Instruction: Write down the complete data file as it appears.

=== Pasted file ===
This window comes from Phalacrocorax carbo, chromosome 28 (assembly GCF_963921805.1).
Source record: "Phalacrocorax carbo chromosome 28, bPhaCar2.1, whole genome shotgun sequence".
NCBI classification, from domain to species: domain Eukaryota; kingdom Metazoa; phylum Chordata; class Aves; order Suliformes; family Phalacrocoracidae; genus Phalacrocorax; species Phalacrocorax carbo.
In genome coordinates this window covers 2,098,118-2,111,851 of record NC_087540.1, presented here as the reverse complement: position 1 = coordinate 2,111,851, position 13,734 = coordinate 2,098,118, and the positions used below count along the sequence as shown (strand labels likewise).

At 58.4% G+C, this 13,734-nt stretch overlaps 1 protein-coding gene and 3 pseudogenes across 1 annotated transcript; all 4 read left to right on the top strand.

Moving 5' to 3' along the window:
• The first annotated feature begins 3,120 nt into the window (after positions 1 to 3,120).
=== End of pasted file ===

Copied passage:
This window comes from Phalacrocorax carbo, chromosome 28 (assembly GCF_963921805.1).
Source record: "Phalacrocorax carbo chromosome 28, bPhaCar2.1, whole genome shotgun sequence".
NCBI classification, from domain to species: domain Eukaryota; kingdom Metazoa; phylum Chordata; class Aves; order Suliformes; family Phalacrocoracidae; genus Phalacrocorax; species Phalacrocorax carbo.
In genome coordinates this window covers 2,098,118-2,111,851 of record NC_087540.1, presented here as the reverse complement: position 1 = coordinate 2,111,851, position 13,734 = coordinate 2,098,118, and the positions used below count along the sequence as shown (strand labels likewise).

At 58.4% G+C, this 13,734-nt stretch overlaps 1 protein-coding gene and 3 pseudogenes across 1 annotated transcript; all 4 read left to right on the top strand.

Moving 5' to 3' along the window:
• The first annotated feature begins 3,120 nt into the window (after positions 1 to 3,120).